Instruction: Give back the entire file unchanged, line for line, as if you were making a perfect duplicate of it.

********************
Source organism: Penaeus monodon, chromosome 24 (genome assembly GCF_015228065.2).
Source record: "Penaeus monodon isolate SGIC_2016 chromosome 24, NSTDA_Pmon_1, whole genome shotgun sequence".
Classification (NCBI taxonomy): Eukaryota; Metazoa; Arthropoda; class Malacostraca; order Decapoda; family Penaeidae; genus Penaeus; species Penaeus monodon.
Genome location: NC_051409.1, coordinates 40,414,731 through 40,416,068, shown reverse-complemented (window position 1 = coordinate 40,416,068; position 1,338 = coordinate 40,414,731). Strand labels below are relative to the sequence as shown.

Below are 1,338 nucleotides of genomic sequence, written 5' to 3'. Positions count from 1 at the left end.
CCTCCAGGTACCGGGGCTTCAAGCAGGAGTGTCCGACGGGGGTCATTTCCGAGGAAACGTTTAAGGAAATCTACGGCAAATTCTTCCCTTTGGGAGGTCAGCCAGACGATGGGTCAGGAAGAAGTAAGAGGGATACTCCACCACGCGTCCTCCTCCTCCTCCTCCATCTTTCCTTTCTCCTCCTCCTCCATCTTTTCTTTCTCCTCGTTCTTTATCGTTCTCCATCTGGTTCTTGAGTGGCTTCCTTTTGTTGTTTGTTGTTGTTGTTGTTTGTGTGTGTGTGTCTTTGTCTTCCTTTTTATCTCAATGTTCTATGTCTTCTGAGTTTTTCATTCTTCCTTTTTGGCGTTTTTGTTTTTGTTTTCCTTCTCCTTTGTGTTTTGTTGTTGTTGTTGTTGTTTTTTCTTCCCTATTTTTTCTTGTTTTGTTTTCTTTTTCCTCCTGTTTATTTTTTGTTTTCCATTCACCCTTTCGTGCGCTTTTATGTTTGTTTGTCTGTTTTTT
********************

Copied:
Source organism: Penaeus monodon, chromosome 24 (genome assembly GCF_015228065.2).
Source record: "Penaeus monodon isolate SGIC_2016 chromosome 24, NSTDA_Pmon_1, whole genome shotgun sequence".
Classification (NCBI taxonomy): Eukaryota; Metazoa; Arthropoda; class Malacostraca; order Decapoda; family Penaeidae; genus Penaeus; species Penaeus monodon.
Genome location: NC_051409.1, coordinates 40,414,731 through 40,416,068, shown reverse-complemented (window position 1 = coordinate 40,416,068; position 1,338 = coordinate 40,414,731). Strand labels below are relative to the sequence as shown.

Below are 1,338 nucleotides of genomic sequence, written 5' to 3'. Positions count from 1 at the left end.
CCTCCAGGTACCGGGGCTTCAAGCAGGAGTGTCCGACGGGGGTCATTTCCGAGGAAACGTTTAAGGAAATCTACGGCAAATTCTTCCCTTTGGGAGGTCAGCCAGACGATGGGTCAGGAAGAAGTAAGAGGGATACTCCACCACGCGTCCTCCTCCTCCTCCTCCATCTTTCCTTTCTCCTCCTCCTCCATCTTTTCTTTCTCCTCGTTCTTTATCGTTCTCCATCTGGTTCTTGAGTGGCTTCCTTTTGTTGTTTGTTGTTGTTGTTGTTTGTGTGTGTGTGTCTTTGTCTTCCTTTTTATCTCAATGTTCTATGTCTTCTGAGTTTTTCATTCTTCCTTTTTGGCGTTTTTGTTTTTGTTTTCCTTCTCCTTTGTGTTTTGTTGTTGTTGTTGTTGTTTTTTCTTCCCTATTTTTTCTTGTTTTGTTTTCTTTTTCCTCCTGTTTATTTTTTGTTTTCCATTCACCCTTTCGTGCGCTTTTATGTTTGTTTGTCTGTTTTTT